1. Bad individual technique. A lot of plays start from a fresh line of scrimmage 2 yards behind where the ball was snapped because of just plain getting beat 1 vs 1.
Example: First play of Michigan’s second possession.
Pic1: Butt motions next to AJ Williams, who is the defacto LT since Lewan is lined up outside of Schofield on the right in "Tackle Over."
Pic2: Michigan runs outside zone away from Lewan/Schofield. This goes about how you'd expect. Bryant and Williams both take a step laterally and allow their guys to get in on them with leverage. Before the ball is even handed off, they’ve each ceded 2 yards. Bonus: Schofield releases without chipping the DT, leaving Lewan an impossible angle.
Pic3: By the time Fitz gets the ball he has a wall of bodies in front of him 5 yards behind the line. The DT Lewan had no chance at is also there to prevent any hope of a cutback. Michigan would go on to throw for short gain on 2nd down, then Gardner throws his first pick on 3rd.
Another quick chat with a big time 2015 prospect tonight as I caught up with Denmark native Hjalte Froholdt. Froholdt is currently in America for 10 days taking a bit of a recruiting tour that included a game at Arkansas last week, a stop by Alabama yesterday, another at Florida State today, with his country-wide travels culminating in Ann Arbor Saturday for the game against Indiana.
Froholdt will release a version of his top list after his visit to Ann Arbor Saturday, but he already told me that Michigan will probably be toward the top of his list.
Michigan was in on Froholdt early when they offered him at the beginning of May and at that time he listed Michigan as his definite leader. He spoke very highly of the Wolverines and Coach Mattison back then, but over the summer his recruitment really blew up and he's now being recruited by some of the best programs in the country.
I think Froholdt is the top priority for the Michigan coaches on the interior of the defensive line in 2015, evidenced by only two other DL's having offers at this time and prospects like Tim Setlle and Elijah Taylor not having one.
I think Michigan will stay at or near the top of his list even as his offer list grows and his unorthodox recruitment unwinds.
How long should it take to develop a team into a Manball team?
To understand this question better, I scraped some data about Stanford from their first three year's under Harbaugh; recall that before that, Stanford was a bit of a train wreck. Thus, you'd think that if our goal was to be like that, perhaps we'd be able to develop to Stanford's level of manballishness in a similar time period.
Here is a graph of Stanford's run game over the first three years under Harbaugh:
Click here for the full-sized image.
The left y-axis (in darkred) shows the average yards per carry; the right y-axis (gray) shows total rush yards. I've just selected a subset of games (those in the Pac10... er... 12?) to get a consistent snapshot against a certain level of competition.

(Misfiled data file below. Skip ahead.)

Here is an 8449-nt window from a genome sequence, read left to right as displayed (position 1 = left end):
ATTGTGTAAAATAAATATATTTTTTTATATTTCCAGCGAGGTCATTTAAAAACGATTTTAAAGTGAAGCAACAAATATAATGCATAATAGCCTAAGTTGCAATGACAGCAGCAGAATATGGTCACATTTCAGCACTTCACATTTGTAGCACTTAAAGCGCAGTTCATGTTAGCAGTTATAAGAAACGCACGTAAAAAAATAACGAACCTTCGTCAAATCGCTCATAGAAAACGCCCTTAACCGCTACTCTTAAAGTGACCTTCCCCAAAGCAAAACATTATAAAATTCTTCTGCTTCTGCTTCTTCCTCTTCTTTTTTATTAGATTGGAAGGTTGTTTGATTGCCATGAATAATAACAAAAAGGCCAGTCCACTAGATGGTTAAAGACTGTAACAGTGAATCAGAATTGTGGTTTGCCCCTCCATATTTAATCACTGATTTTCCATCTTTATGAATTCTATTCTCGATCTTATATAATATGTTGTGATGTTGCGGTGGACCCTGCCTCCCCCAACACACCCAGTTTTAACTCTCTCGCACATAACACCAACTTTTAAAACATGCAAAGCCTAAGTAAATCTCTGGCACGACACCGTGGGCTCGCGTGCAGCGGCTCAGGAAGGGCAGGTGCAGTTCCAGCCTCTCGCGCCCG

As you can see, the first year was a train wreck: only one game with a decent total number of yards rushing (Oregon), and most games with a low average (only two around 4 per rush).
However, by year two, Manball was in effect: many games with hundreds of rush yards, and many with high yards per attempt. Wow! Year 2 and already rolling. Year three, a better year record-wise, was similar (perhaps a bit better).
Now, the contrast: Michigan in the first three Hoke/Borges years.
Again, click here for the full-sized image. Similarly, just showing Big 10 competition.
First year was all over the map, but some big games. Next year, the first few games were great. Then, Denard got hurt. And after that, a much less robust rushing attack, hovering around 4 YPC, and few games with substantial rushing yardage. And now, 2013, with another step backwards: not many total yards, and an even lower YPC.
Of course, the jury is still out on this year, and there is a lot of football left. But if the rushing game looks like it has for the beginning of this year...
A common argument on this board seems to be whether we should stick with MANBALL, or do what fits our personel best? I see no reason why we cant combine the two by running formations that fit our personel, and schemes that fit our philosophy of Power Football.
Personally I would have us line up in shotgun a majority of the time. We are most dangerous when we have Devin lined up 5 yards behind center, plus we can still run a majority of our offense, including Power O.
- We can run single back power with a TE
- We can line up with an H-back and run regular power
- We can run inverted veer (same blocking scheme as power)
- We can also run QB/RB counter (same blocking scheme as power but with G and T, or G and H pulling)
We can also still run our other main running plays such as Inside Zone Read, Outside Zone, and QB draw.
Just the threat of Devin running the football while in the shotgun should help open up creases for our RB's and make life a little easier on our O-Line. This may limit the success of play action passes, but I wouldnt have any problem with occasionally going under center or pistol to add some variety to our offense. To me this is the best way to take advantage of our personel and still be a power football team.